How Does Obesity Affect Mental Health?
— By Andrea M. Pampaloni, Ph.D.
Obesity is significantly associated with psychosocial burdens affecting the mental, emotional, social and spiritual aspects of overall health.
Misperceptions about weight and weight loss create unrealistic and often untrue assumptions about people with obesity. Because people who are overweight or have obesity can be perceived as lazy, undisciplined and irresponsible, it is no surprise that obesity is significantly associated with psychosocial burdens affecting the mental, emotional, social and spiritual aspects of overall health.
These stereotypes are a type of socially-accepted discrimination and can have a strong, detrimental impact on people with obesity. They often internalize the stigmas placed on them and question themselves and their ability to lose weight. This inevitably causes them to eat more and exercise less, so their weight loss struggle continues. This can lead to anxiety, depressive disorders, low self-esteem, eating disorders1 or even suicidal ideation.2
Children are similarly impacted. Compared to healthy weight youth, children can have higher levels of emotional eating, engage in fewer activities and experience more stress. They also report depression, sleep apnea and asthma more frequently. Not surprisingly, obesity is the most common reason children are bullied and teased at school.
What Can Be Done about Obesity Stereotypes and Misperceptions?
This is a national problem that requires national attention. Obesity is recognized as a disease that has reached epidemic levels, yet there is an assumption that individuals can — and should — control their weight through dietary changes and increased physical activity. Although the medical community, and certainly people with obesity understand that there are far more and complex contributing factors, little has been done at any level to create awareness of the significant physical and mental health risks of obesity. Public health campaigns on health issues including smoking, HIV and mental health awareness have been successful at changing behaviors to improve health. A similar mass media campaign is needed to educate all demographics on the long-term effects of obesity and to encourage meaningful changes at young ages when it can be most impactful. In the meantime, outreach to individual patients who have or are at risk for obesity is critical.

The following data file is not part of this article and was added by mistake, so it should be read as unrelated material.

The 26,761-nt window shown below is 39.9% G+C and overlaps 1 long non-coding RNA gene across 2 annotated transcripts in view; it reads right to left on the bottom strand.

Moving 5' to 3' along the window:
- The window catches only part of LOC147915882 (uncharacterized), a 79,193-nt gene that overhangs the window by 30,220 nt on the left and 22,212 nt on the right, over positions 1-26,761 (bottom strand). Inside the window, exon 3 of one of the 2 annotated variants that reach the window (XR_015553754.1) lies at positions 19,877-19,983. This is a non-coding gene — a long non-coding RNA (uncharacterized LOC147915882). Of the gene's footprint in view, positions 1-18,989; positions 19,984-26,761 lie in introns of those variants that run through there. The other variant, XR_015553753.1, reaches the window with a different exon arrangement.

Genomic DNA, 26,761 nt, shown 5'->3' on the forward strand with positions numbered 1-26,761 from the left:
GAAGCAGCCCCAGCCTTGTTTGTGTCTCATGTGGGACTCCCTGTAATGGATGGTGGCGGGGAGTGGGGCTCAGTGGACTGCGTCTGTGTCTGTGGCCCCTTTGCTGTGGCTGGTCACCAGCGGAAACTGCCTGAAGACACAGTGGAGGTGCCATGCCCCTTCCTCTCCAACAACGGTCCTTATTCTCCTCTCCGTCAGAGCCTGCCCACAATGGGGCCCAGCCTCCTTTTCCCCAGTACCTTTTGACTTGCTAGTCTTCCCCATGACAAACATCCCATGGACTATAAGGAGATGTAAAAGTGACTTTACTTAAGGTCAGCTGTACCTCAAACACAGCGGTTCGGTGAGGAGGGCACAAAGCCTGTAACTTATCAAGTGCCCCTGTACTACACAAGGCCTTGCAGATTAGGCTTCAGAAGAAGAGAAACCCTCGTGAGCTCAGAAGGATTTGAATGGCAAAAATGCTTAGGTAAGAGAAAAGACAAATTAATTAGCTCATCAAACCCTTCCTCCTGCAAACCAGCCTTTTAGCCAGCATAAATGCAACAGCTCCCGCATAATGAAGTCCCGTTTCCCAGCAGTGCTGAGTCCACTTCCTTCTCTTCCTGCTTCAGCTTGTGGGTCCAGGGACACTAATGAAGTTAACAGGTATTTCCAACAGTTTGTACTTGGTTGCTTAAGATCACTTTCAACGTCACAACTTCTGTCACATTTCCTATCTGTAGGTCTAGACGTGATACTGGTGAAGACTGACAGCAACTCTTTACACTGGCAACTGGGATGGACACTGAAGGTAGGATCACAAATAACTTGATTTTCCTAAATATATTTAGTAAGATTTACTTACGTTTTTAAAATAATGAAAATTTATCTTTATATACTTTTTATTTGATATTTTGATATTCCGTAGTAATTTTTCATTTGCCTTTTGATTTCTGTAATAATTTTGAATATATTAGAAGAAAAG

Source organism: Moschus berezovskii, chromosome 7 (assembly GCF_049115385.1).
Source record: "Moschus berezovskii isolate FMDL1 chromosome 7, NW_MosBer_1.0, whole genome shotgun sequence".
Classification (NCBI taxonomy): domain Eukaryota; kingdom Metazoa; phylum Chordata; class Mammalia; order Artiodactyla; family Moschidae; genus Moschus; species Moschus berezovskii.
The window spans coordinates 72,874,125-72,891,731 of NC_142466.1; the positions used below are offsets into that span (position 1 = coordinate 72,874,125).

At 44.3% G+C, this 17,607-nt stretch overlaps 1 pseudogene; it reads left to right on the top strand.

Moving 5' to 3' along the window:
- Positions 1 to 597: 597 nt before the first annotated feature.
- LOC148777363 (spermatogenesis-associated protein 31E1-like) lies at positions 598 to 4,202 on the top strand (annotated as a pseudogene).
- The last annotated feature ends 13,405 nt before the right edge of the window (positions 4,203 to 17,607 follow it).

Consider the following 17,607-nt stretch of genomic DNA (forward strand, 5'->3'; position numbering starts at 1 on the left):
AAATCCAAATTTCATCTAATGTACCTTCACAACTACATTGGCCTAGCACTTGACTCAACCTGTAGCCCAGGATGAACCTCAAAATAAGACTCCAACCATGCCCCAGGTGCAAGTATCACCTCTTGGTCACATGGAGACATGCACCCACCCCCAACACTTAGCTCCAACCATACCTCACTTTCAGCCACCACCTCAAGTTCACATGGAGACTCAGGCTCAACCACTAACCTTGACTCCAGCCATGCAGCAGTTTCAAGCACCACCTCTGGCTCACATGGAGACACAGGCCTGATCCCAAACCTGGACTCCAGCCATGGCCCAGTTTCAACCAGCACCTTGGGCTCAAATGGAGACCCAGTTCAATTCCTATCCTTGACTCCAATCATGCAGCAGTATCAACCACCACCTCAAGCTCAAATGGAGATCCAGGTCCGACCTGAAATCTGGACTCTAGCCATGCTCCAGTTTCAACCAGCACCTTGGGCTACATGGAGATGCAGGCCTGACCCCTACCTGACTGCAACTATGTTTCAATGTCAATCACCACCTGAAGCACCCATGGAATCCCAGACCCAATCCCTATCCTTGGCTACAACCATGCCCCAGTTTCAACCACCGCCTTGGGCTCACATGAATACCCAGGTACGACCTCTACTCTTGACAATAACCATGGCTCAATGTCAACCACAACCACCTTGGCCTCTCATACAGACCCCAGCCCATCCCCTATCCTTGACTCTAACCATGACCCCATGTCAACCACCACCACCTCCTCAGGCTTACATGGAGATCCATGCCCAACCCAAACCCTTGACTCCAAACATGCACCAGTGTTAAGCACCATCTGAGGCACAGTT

Can Weight Loss Using a Very Low Calorie Diet Help Physical and Mental Health?
A Very Low Calorie Diet (VLCD), such as Robard’s medically-supervised New Direction program, offers significant health benefits for patients, including lower cholesterol, blood pressure and blood glucose, cardiovascular improvement, and the reduction or elimination of the need for diabetes medication. Further, comprehensive programs using VLCDs typically include counselling by professionals who work with patients to help identify and treat mental health issues. This is important because weight loss is associated with an improved condition, often notably so among patients who lose a large percentage of body weight.3 This personalized, “whole person” approach engages patients and empowers them to prioritize lifestyle changes that will benefit their overall wellness, including their mental health.
- Self-reported Psychosocial Health in Obese Patients Before and After Weight Loss
- Obesity, Stigma and Discrimination
- The Psychosocial Burdens of Obesity
About the Author: Dr. Andrea Pampaloni has over 20 years of communication experience across corporate, academic, nonprofit and government sectors. She provides research and writing services on a range of business issues and industry-specific topics to prepare white papers, articles, proposals, presentations, technical content, and speaking points, as well as marketing-communications content such as blogs, website content, newsletters, news releases and award submissions. Dr. Pampaloni’s research findings have been presented at national and international conferences and published in peer-reviewed journals, and she is a ghostwriter for three books, a Forbes article, and several corporate blogs.